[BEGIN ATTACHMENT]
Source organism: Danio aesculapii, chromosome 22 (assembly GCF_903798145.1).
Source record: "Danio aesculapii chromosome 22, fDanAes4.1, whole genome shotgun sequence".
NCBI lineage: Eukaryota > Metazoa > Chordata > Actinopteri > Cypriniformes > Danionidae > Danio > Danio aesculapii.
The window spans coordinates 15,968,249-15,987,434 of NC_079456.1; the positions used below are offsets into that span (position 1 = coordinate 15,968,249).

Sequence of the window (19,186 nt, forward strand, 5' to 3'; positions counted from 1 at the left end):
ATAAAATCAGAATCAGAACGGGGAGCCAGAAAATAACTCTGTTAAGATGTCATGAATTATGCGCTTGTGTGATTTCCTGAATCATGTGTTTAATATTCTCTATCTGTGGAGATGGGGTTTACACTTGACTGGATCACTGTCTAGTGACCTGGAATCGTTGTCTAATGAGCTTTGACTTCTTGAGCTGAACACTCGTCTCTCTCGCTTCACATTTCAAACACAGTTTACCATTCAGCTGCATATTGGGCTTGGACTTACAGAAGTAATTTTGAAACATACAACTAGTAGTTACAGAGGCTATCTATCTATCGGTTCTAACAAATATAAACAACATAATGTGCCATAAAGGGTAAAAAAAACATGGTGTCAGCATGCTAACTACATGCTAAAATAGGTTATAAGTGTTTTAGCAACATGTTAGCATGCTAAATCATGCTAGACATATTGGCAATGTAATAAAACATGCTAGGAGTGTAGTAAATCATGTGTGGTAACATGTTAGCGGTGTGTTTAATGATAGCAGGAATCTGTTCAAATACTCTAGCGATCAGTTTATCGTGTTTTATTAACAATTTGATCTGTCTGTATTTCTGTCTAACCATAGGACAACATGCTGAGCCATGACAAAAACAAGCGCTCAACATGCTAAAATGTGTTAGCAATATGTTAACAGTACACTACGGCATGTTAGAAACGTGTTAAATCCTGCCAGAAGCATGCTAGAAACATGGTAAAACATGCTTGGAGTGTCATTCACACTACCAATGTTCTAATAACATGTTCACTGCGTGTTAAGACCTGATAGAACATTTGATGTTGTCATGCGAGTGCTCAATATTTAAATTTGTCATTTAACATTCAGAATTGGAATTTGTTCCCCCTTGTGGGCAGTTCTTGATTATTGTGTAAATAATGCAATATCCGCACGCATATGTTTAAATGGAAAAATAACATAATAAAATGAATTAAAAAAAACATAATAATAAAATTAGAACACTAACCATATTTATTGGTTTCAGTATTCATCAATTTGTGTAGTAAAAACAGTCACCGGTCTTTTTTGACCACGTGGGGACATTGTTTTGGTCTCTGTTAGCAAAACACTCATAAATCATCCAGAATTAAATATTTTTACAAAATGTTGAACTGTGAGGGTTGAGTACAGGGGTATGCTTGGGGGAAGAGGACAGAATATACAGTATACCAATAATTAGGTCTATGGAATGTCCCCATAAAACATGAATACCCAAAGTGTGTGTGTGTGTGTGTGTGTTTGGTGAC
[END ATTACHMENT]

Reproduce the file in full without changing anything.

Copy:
Source organism: Danio aesculapii, chromosome 22 (assembly GCF_903798145.1).
Source record: "Danio aesculapii chromosome 22, fDanAes4.1, whole genome shotgun sequence".
NCBI lineage: Eukaryota > Metazoa > Chordata > Actinopteri > Cypriniformes > Danionidae > Danio > Danio aesculapii.
The window spans coordinates 15,968,249-15,987,434 of NC_079456.1; the positions used below are offsets into that span (position 1 = coordinate 15,968,249).

Sequence of the window (19,186 nt, forward strand, 5' to 3'; positions counted from 1 at the left end):
ATAAAATCAGAATCAGAACGGGGAGCCAGAAAATAACTCTGTTAAGATGTCATGAATTATGCGCTTGTGTGATTTCCTGAATCATGTGTTTAATATTCTCTATCTGTGGAGATGGGGTTTACACTTGACTGGATCACTGTCTAGTGACCTGGAATCGTTGTCTAATGAGCTTTGACTTCTTGAGCTGAACACTCGTCTCTCTCGCTTCACATTTCAAACACAGTTTACCATTCAGCTGCATATTGGGCTTGGACTTACAGAAGTAATTTTGAAACATACAACTAGTAGTTACAGAGGCTATCTATCTATCGGTTCTAACAAATATAAACAACATAATGTGCCATAAAGGGTAAAAAAAACATGGTGTCAGCATGCTAACTACATGCTAAAATAGGTTATAAGTGTTTTAGCAACATGTTAGCATGCTAAATCATGCTAGACATATTGGCAATGTAATAAAACATGCTAGGAGTGTAGTAAATCATGTGTGGTAACATGTTAGCGGTGTGTTTAATGATAGCAGGAATCTGTTCAAATACTCTAGCGATCAGTTTATCGTGTTTTATTAACAATTTGATCTGTCTGTATTTCTGTCTAACCATAGGACAACATGCTGAGCCATGACAAAAACAAGCGCTCAACATGCTAAAATGTGTTAGCAATATGTTAACAGTACACTACGGCATGTTAGAAACGTGTTAAATCCTGCCAGAAGCATGCTAGAAACATGGTAAAACATGCTTGGAGTGTCATTCACACTACCAATGTTCTAATAACATGTTCACTGCGTGTTAAGACCTGATAGAACATTTGATGTTGTCATGCGAGTGCTCAATATTTAAATTTGTCATTTAACATTCAGAATTGGAATTTGTTCCCCCTTGTGGGCAGTTCTTGATTATTGTGTAAATAATGCAATATCCGCACGCATATGTTTAAATGGAAAAATAACATAATAAAATGAATTAAAAAAAACATAATAATAAAATTAGAACACTAACCATATTTATTGGTTTCAGTATTCATCAATTTGTGTAGTAAAAACAGTCACCGGTCTTTTTTGACCACGTGGGGACATTGTTTTGGTCTCTGTTAGCAAAACACTCATAAATCATCCAGAATTAAATATTTTTACAAAATGTTGAACTGTGAGGGTTGAGTACAGGGGTATGCTTGGGGGAAGAGGACAGAATATACAGTATACCAATAATTAGGTCTATGGAATGTCCCCATAAAACATGAATACCCAAAGTGTGTGTGTGTGTGTGTGTGTTTGGTGAC